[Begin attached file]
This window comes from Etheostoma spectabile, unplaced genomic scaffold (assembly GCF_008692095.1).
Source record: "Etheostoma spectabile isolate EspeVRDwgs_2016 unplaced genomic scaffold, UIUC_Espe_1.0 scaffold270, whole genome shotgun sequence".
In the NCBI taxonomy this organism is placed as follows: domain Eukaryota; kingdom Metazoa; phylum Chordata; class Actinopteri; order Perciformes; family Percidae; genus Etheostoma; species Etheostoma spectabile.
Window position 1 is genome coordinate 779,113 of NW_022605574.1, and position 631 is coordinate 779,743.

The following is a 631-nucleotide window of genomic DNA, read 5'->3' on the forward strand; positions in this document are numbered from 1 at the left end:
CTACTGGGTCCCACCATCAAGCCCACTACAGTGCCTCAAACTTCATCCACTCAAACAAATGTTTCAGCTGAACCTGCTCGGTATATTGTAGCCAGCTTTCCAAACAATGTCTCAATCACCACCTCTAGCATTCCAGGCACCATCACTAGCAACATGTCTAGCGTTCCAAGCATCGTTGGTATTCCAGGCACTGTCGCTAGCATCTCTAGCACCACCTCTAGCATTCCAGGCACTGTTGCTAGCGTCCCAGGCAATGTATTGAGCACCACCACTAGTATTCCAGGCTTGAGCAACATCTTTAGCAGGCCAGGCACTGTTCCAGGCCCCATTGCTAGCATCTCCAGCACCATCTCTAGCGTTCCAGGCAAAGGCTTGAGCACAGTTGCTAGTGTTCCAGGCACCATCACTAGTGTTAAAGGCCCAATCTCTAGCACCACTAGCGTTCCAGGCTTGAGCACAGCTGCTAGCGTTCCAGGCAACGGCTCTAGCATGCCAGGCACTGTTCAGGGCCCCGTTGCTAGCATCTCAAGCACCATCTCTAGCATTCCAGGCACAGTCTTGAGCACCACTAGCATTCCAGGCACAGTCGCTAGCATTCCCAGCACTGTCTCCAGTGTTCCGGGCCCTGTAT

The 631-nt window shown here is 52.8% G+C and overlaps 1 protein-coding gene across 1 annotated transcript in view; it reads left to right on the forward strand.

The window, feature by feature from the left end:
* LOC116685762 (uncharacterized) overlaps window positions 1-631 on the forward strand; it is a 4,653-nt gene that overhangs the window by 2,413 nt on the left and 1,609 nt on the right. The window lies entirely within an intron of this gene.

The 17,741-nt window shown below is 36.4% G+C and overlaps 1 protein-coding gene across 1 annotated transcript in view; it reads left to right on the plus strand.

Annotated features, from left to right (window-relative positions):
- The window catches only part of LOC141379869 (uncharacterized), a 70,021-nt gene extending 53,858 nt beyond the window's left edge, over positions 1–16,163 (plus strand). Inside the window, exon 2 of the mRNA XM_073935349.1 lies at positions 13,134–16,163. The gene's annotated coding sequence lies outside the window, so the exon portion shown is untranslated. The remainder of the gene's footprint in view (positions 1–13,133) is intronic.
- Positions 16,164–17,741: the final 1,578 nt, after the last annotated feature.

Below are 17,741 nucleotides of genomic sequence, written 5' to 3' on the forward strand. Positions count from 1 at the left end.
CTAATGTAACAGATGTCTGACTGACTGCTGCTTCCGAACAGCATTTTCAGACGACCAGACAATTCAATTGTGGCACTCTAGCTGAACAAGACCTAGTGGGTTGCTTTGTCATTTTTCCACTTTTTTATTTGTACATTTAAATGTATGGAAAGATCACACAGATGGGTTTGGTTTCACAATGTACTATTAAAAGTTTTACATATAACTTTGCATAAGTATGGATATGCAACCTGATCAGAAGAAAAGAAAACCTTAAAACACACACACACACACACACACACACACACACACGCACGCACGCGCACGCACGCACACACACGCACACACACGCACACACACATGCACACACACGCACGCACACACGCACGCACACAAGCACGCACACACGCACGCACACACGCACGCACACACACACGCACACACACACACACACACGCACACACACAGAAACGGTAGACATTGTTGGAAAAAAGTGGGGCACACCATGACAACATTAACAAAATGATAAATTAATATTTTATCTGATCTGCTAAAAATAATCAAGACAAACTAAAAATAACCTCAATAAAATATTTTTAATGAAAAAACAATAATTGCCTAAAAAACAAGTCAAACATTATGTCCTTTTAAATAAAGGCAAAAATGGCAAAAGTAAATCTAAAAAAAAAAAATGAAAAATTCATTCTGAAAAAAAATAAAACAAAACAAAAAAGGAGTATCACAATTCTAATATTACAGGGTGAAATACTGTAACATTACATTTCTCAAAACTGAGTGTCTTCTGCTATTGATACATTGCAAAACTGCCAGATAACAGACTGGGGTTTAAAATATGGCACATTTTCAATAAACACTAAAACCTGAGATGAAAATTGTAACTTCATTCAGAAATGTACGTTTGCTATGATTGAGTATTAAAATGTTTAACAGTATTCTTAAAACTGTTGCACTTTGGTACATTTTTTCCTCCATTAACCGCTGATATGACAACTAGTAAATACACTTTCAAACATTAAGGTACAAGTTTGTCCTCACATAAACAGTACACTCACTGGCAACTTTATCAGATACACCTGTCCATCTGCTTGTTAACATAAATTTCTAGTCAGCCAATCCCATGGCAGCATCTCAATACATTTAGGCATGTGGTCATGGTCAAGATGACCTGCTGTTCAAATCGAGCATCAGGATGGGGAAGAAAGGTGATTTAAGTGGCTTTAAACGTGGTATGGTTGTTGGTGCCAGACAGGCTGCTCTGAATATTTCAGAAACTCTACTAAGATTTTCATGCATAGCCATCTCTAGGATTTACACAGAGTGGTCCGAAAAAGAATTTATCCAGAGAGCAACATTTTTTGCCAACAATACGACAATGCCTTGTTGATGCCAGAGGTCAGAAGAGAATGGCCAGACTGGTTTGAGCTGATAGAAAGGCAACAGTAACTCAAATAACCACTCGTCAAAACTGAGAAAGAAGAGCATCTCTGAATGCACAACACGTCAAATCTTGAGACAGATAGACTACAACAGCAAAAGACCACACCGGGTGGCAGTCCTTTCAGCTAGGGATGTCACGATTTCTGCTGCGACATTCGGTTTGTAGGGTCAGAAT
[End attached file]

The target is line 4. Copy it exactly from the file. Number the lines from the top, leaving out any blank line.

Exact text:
Window position 1 is genome coordinate 779,113 of NW_022605574.1, and position 631 is coordinate 779,743.